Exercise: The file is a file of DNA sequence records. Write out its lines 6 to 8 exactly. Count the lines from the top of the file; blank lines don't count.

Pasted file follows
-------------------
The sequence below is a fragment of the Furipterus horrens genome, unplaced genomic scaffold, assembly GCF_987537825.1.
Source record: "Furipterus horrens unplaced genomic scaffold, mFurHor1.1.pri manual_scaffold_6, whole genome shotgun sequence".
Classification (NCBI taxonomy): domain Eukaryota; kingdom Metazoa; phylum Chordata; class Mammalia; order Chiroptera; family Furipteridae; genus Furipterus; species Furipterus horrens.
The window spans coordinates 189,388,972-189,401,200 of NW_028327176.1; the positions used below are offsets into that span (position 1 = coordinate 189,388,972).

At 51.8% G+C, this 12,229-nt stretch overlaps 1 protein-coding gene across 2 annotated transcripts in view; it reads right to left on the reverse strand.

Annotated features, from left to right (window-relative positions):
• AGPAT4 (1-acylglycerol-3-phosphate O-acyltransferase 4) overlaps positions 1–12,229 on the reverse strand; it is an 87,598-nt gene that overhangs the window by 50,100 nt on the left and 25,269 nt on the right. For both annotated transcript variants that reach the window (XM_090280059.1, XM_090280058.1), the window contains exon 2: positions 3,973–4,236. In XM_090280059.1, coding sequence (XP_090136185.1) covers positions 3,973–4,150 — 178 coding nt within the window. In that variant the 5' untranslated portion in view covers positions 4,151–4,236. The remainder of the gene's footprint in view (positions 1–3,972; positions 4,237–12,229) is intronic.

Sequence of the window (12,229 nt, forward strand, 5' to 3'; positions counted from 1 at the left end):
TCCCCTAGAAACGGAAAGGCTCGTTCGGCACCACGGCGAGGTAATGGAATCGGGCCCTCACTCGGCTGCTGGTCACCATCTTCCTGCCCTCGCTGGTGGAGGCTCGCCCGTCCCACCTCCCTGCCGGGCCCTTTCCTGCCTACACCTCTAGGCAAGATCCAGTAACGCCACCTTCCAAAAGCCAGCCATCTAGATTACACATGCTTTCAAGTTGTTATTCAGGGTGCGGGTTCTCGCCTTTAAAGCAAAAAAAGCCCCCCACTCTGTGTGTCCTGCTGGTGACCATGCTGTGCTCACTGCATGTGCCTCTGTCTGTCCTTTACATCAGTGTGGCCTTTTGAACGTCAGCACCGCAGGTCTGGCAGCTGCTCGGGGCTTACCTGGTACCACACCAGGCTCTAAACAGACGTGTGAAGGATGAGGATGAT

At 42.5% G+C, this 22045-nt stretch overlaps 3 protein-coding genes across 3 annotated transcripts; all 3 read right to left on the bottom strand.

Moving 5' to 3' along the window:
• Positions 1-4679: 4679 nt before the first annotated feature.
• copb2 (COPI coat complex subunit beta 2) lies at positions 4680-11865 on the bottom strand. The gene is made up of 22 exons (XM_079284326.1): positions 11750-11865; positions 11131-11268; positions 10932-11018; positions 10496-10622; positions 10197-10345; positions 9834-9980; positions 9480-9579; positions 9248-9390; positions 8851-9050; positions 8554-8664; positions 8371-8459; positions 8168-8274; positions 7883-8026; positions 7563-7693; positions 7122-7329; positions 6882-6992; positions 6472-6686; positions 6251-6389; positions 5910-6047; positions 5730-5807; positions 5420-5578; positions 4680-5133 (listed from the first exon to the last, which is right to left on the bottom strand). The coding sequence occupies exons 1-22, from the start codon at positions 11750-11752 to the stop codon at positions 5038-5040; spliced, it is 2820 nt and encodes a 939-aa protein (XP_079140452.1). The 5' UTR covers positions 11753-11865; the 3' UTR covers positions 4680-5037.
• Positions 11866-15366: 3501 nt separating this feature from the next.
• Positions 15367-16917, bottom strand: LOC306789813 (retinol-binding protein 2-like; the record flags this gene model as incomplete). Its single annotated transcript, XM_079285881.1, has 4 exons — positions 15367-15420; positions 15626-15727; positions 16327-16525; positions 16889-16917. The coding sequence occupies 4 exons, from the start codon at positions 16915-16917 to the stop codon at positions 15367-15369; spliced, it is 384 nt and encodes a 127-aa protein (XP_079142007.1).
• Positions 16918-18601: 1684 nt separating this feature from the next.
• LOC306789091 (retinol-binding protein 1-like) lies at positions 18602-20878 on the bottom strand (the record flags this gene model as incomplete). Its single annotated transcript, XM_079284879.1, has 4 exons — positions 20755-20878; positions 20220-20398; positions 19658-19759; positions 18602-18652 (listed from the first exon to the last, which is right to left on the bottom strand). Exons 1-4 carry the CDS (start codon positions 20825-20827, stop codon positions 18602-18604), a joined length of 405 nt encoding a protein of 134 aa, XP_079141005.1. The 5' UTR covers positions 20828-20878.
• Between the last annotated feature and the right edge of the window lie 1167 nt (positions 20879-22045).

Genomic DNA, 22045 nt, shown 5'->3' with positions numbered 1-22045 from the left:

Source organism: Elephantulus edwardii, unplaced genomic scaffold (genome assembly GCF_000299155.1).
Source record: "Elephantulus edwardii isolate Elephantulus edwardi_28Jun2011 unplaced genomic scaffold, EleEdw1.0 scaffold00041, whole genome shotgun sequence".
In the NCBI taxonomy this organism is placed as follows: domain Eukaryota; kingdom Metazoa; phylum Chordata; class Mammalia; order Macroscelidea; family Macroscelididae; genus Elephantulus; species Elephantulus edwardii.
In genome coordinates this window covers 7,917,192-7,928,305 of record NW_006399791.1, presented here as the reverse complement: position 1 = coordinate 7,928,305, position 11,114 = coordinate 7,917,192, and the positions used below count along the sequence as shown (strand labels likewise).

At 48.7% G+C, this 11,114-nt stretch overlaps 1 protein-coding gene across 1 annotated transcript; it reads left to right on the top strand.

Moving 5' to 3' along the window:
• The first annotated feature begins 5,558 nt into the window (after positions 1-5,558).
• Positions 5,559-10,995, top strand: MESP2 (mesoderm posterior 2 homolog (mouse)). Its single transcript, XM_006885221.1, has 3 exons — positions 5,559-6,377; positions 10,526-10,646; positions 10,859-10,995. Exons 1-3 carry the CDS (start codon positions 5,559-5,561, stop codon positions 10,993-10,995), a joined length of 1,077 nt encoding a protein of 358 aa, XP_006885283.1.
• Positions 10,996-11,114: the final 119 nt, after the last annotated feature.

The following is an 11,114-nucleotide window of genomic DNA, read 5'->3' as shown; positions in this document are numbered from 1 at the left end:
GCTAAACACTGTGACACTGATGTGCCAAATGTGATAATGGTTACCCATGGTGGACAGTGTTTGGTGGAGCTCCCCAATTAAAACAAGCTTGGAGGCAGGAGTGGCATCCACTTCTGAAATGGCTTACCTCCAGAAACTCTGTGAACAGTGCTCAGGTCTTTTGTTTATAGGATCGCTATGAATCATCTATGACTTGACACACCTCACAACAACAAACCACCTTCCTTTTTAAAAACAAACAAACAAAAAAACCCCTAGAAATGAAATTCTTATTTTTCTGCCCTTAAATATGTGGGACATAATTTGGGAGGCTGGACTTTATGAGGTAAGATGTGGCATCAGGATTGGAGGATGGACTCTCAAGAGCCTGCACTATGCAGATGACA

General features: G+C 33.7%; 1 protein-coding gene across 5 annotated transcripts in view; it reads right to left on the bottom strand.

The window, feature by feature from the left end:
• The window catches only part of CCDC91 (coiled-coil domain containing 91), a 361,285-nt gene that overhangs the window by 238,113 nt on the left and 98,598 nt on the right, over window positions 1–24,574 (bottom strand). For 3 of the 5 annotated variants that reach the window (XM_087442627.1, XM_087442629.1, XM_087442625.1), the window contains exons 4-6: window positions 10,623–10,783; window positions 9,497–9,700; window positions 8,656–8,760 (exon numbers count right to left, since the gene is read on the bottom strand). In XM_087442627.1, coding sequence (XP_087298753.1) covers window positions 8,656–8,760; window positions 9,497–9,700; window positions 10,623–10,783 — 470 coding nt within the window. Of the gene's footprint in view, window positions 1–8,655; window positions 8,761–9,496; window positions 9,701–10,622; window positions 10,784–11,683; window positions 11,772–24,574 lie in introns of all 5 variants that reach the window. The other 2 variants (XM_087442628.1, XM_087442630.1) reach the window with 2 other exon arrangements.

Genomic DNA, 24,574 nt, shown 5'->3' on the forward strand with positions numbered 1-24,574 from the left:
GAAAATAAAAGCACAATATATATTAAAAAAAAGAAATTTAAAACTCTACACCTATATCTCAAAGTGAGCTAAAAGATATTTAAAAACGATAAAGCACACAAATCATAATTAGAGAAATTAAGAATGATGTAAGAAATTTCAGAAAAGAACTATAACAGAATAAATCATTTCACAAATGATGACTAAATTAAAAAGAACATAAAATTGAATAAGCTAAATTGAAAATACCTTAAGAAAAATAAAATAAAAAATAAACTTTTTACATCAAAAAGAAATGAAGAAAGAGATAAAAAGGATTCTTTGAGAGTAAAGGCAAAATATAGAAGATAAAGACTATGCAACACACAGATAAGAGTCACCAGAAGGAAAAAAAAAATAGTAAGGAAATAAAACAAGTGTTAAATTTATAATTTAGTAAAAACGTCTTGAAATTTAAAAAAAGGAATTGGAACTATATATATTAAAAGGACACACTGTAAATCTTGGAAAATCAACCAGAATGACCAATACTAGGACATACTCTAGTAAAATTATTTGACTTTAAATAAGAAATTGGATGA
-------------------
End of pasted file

Annotated features, from left to right (window-relative positions):
• AGPAT4 (1-acylglycerol-3-phosphate O-acyltransferase 4) overlaps positions 1–12,229 on the reverse strand; it is an 87,598-nt gene that overhangs the window by 50,100 nt on the left and 25,269 nt on the right. For both annotated transcript variants that reach the window (XM_090280059.1, XM_090280058.1), the window contains exon 2: positions 3,973–4,236. In XM_090280059.1, coding sequence (XP_090136185.1) covers positions 3,973–4,150 — 178 coding nt within the window. In that variant the 5' untranslated portion in view covers positions 4,151–4,236. The remainder of the gene's footprint in view (positions 1–3,972; positions 4,237–12,229) is intronic.

Sequence of the window (12,229 nt, forward strand, 5' to 3'; positions counted from 1 at the left end):